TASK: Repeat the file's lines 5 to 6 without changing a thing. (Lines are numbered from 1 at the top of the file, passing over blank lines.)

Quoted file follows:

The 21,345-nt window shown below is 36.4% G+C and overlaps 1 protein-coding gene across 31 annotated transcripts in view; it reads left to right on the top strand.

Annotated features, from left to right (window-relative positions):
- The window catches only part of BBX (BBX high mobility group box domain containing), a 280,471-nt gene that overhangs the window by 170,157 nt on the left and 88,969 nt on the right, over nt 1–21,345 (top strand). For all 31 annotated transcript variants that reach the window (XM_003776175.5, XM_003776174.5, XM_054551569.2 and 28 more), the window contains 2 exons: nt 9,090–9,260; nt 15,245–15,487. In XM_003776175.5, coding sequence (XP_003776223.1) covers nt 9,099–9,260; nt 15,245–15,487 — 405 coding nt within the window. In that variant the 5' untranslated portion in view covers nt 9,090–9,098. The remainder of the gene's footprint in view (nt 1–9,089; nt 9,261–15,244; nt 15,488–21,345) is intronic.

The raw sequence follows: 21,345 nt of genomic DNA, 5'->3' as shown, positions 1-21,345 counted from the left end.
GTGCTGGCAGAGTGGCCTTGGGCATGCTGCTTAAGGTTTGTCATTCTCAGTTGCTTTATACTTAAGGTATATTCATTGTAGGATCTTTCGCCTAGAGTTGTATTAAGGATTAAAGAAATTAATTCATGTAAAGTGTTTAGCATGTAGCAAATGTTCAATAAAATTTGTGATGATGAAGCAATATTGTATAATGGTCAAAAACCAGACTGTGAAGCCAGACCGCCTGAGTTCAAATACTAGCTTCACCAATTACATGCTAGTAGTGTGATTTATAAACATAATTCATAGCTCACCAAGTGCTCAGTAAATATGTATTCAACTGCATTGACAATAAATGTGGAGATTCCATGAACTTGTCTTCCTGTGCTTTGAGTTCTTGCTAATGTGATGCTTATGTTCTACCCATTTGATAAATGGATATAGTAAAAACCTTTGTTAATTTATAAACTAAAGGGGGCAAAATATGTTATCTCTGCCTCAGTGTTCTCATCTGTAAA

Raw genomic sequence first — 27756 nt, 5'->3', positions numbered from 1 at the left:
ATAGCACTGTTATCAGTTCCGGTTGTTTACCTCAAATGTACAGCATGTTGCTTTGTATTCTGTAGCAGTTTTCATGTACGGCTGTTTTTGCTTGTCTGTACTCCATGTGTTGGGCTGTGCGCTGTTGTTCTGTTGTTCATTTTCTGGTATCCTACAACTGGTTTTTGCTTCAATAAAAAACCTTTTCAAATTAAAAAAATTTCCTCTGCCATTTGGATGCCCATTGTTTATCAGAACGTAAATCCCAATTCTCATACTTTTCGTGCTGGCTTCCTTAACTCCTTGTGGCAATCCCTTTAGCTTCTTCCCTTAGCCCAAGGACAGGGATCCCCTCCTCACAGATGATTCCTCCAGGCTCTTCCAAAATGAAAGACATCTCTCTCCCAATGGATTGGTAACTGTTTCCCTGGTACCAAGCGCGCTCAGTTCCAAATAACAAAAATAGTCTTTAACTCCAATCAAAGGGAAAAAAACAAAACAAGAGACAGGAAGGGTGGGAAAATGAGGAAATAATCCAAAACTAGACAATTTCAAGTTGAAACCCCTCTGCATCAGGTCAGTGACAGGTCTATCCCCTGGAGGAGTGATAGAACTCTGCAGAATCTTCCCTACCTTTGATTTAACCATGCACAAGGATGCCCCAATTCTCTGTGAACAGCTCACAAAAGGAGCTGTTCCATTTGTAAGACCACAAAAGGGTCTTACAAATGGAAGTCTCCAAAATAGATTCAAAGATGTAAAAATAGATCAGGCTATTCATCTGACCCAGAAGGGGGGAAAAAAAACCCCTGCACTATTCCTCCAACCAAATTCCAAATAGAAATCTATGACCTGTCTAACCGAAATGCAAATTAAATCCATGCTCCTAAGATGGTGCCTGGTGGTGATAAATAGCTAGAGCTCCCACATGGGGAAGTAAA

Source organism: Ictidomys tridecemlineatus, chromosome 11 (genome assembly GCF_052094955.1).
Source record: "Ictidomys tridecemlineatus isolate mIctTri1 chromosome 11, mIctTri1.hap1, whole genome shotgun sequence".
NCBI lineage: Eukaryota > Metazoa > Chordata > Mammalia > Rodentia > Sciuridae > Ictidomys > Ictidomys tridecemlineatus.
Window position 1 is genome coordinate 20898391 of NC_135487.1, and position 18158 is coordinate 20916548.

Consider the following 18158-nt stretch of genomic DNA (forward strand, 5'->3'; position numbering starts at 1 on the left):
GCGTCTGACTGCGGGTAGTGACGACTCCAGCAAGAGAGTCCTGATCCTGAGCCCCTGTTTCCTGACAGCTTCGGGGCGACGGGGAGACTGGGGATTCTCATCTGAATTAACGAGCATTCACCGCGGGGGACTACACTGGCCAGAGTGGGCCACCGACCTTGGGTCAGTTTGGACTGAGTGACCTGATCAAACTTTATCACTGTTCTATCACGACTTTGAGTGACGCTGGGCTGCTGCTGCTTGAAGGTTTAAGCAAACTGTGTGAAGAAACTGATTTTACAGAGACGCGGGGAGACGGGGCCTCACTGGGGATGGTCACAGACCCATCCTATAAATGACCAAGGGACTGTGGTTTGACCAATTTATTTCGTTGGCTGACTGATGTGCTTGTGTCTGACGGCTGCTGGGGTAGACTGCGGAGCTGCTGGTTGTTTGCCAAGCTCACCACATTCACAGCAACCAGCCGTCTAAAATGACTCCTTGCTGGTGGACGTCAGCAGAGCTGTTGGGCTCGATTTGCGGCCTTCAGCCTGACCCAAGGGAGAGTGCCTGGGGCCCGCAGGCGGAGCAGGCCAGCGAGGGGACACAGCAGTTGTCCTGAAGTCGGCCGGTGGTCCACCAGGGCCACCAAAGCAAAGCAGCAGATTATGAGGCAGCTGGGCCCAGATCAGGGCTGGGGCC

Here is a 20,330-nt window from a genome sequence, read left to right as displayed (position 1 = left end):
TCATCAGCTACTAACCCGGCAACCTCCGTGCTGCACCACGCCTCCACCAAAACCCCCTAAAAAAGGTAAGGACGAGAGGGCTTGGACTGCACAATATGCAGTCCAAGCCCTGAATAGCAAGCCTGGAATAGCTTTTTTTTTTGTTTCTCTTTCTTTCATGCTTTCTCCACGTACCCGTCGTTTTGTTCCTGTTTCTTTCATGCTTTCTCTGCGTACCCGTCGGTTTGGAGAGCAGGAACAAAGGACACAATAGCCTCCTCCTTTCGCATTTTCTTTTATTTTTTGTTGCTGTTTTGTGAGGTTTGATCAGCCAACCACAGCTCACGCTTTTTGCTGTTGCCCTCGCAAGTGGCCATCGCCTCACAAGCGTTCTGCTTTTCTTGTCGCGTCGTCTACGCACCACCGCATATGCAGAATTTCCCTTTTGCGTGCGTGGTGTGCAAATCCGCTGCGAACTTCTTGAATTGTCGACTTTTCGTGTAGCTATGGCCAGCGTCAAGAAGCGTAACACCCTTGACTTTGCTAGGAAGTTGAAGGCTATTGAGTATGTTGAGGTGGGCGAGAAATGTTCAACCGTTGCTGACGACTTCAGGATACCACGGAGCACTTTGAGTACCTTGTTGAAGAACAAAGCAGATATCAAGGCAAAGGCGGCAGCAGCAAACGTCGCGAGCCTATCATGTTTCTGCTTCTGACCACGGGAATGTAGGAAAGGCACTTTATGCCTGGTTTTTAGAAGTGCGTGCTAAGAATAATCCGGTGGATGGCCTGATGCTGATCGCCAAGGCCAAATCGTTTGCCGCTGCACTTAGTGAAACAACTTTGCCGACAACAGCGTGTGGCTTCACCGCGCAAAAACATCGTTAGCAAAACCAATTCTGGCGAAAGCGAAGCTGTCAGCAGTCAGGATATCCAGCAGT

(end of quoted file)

GTGCTGGCAGAGTGGCCTTGGGCATGCTGCTTAAGGTTTGTCATTCTCAGTTGCTTTATACTTAAGGTATATTCATTGTAGGATCTTTCGCCTAGAGTTGTATTAAGGATTAAAGAAATTAATTCATGTAAAGTGTTTAGCATGTAGCAAATGTTCAATAAAATTTGTGATGATGAAGCAATATTGTATAATGGTCAAAAACCAGACTGTGAAGCCAGACCGCCTGAGTTCAAATACTAGCTTCACCAATTACATGCTAGTAGTGTGATTTATAAACATAATTCATAGCTCACCAAGTGCTCAGTAAATATGTATTCAACTGCATTGACAATAAATGTGGAGATTCCATGAACTTGTCTTCCTGTGCTTTGAGTTCTTGCTAATGTGATGCTTATGTTCTACCCATTTGATAAATGGATATAGTAAAAACCTTTGTTAATTTATAAACTAAAGGGGGCAAAATATGTTATCTCTGCCTCAGTGTTCTCATCTGTAAA

Raw genomic sequence first — 27756 nt, 5'->3', positions numbered from 1 at the left: